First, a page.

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What lighting changes will have a positive impact on the reduction of algae?

  • Reduce lighting period

    Votes: 119 32.1%
  • Reduce lighting intensity

    Votes: 45 12.1%
  • Reduce lighting period and intensity

    Votes: 83 22.4%
  • Program a "noon" burst of light (ie 3hrs 1.5wpg, 4hrs 3wpg, 3hrs 1.5wpg)

    Votes: 36 9.7%
  • Program a lights off "siesta" (ie lights on 5hrs, off for 5hrs, on for 5hrs)

    Votes: 33 8.9%
  • Change the spectrum/color temperature of lights

    Votes: 24 6.5%
  • I don't know: I never have algae! ;-)

    Votes: 31 8.4%
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452 Posts
This is really complicated. Lots of different types of algae out there. Lots of different water conditions and plants. My guess is that bright light with plants that can take advantage of it will help control algae. Do this with plants that can't fully take advantage of this and algae may gain the upper hand.

Wasn't the WPG rule created a long time ago when T-12 lamps were our only source of lighting for planted tanks other than incandescent bulbs? T-8 lights have now replaced T-12 lamps in most commercial strip light fixtures today. T-8 lamps give us more intensity per watt when compared to T-12 lamps. How much do we decrease the original wpg rule for the greater intensity of T-8 lamps?
This is my personal crusade on this forum. :) :) :)
Repeat after me, three times: "WPG is an estimate, not a rule."

My rough calculation is that WPG is +/- 50 percent considering tube technology (efficiency), tube spectrum, and reflector.

Compact Flourescent lights are a big step up from the T-8 lamps in intensity per watt yet people still use 3+ watts per gallon with these more intense sources of light.
My 2nd personal crusade on this forum is that Compact fluorescent lights only make sense for tanks less than 24 inches wide. Linear tubes, whether T8, T5, or T5 HO make much more sense for tanks wider the 24 inches wide. This is due to three factors.

Factor one is that power compact tubes are bent in a way that sends light back into the tube. This means that reflectors are basically crippled with these lights.

Factor two is that the ends of fuorescent tubes don't produce as much light, so really short tubes don't produce as much light. So this technology is appropriate where you would have to use a really short tube because of limitation of physical space.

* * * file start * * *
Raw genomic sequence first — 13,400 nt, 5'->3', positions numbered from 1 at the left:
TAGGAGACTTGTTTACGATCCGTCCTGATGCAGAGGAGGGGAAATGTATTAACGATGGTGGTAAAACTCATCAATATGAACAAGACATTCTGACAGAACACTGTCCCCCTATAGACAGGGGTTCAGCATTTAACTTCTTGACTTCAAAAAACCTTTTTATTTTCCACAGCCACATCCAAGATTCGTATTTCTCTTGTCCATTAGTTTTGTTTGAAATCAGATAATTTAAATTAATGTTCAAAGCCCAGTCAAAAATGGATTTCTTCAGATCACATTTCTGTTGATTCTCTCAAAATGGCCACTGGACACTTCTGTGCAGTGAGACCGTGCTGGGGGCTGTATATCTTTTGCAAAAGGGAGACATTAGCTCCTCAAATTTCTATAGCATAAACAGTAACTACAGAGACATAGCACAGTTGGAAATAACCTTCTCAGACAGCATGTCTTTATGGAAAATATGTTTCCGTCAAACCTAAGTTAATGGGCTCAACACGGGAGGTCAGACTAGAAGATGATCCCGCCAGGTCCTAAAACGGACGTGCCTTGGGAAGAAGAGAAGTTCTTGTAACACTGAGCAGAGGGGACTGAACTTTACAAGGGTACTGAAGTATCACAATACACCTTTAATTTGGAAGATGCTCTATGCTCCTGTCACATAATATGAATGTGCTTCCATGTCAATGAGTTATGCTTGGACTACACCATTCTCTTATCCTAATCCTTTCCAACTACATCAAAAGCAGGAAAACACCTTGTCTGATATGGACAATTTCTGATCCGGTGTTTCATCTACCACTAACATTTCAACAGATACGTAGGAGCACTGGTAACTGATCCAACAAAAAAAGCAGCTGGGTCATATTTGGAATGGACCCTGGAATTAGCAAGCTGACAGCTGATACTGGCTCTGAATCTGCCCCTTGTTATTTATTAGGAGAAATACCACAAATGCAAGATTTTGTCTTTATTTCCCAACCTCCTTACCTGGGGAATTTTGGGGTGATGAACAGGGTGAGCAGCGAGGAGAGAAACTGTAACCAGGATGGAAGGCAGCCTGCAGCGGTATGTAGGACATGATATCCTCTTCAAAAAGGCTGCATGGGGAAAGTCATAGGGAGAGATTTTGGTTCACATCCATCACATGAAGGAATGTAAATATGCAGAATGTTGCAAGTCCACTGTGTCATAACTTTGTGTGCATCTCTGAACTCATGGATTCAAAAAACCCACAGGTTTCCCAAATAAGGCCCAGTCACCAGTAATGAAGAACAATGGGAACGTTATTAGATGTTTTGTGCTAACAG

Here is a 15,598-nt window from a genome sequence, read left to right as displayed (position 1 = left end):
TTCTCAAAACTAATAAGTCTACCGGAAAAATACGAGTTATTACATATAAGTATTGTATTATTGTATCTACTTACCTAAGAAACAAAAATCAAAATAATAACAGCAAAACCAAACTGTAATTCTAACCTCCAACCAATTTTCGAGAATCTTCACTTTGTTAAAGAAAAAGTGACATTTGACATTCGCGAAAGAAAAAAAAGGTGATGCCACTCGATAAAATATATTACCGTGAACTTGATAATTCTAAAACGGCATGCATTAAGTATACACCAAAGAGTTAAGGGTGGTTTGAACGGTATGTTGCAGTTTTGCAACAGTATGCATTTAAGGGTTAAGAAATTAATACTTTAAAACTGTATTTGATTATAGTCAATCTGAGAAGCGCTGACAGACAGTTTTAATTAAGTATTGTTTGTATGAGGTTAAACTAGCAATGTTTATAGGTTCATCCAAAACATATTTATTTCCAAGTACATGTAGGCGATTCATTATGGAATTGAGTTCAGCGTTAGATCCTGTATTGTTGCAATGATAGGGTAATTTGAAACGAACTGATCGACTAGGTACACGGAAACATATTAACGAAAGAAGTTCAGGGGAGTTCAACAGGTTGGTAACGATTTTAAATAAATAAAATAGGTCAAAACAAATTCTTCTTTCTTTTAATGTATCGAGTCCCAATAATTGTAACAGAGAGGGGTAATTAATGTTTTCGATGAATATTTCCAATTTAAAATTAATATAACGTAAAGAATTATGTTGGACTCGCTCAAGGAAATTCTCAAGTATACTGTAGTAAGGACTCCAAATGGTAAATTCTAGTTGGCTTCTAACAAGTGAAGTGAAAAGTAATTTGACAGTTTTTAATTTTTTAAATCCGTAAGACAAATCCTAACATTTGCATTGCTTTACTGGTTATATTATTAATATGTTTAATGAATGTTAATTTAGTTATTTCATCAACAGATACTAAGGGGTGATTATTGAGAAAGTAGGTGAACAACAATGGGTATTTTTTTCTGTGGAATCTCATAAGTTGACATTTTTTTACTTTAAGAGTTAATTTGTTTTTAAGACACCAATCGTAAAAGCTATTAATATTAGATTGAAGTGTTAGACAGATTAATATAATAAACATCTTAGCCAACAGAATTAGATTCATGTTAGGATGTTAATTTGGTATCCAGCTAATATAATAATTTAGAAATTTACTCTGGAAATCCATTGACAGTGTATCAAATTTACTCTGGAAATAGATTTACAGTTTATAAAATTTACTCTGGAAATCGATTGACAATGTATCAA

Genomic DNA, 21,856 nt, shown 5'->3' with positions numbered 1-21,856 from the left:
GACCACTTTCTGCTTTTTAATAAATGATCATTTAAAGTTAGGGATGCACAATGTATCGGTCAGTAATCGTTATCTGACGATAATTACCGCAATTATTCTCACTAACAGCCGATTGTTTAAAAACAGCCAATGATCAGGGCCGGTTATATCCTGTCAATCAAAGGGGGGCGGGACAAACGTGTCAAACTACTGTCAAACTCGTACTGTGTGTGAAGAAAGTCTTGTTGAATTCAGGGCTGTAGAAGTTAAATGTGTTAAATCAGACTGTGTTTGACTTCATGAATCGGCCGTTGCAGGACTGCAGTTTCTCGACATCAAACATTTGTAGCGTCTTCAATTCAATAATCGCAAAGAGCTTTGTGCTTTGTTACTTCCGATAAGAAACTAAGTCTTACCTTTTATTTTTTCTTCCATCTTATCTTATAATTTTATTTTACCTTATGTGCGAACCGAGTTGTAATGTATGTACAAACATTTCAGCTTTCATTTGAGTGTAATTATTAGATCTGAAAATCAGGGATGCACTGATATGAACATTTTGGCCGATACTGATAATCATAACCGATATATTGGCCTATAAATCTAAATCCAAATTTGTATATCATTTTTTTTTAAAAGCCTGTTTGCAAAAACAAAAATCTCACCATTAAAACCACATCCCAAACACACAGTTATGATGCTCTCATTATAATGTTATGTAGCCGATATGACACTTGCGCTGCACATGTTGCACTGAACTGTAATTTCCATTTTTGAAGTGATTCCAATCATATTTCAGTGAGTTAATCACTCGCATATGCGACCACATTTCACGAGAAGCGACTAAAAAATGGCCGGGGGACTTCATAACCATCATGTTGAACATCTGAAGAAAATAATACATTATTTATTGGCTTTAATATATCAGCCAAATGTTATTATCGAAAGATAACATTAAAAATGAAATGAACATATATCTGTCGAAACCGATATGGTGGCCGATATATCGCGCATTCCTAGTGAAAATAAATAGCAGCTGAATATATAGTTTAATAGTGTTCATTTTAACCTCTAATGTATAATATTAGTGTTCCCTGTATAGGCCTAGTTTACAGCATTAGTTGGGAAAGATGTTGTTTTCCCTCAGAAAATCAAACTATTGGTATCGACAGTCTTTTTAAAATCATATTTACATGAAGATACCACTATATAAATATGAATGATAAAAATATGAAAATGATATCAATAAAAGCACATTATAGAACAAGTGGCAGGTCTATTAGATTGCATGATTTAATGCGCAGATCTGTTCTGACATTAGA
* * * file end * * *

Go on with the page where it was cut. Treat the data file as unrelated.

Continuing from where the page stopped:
Factor three is that aquariums tend to be rectangular. Therefore, it seems totally insane to me to have 48 inch compact flourescent fixtures when T5 HO produces a little bit more light per watt than compact flourcent lamps and can have much better reflectors. T5 HO also work better warm and don't need (the wasted energy for) a fan when the fixture is designed properly.

Do we need to decrease the WPG rule more to take this more intense light source into consideration? How much more intense are PC lamps..are they double the intensity of T-12 lamps?
Should the WPG rule be decreased even more for linear T-5 lamps and if so, by how much?
Yes, there are some tables online for this. You will probably like this

What makes more sense to me is to come up with a scheme to modify lumen/lux watt meters. Need to fliter out the UV and infared to get something close to PAR, then notch out the green. $100 for the light meter, $100 for the filter is my gut guess. May only make sense for photographers who have other uses for the filters and meter.

I believe the linear T-5 lamps are an even greater increase in intensity over the compact flourescent lamps since they have less restrike and possibly even better reflectors.
In order of efficiency of lumens/watt:
Power Compact *
* I have a spiral twist hydrobulb that claims to be better than metal halide, but provides no proof for this on the bulb package :)

The fertilization methods have changed greatly since the WPG rule was developed why not revisit the WPG rule also?
Repeat after me... :) :) :)

With the greatest respect, but can't help being fanatical when people want to use rough estimates as absolute rules.
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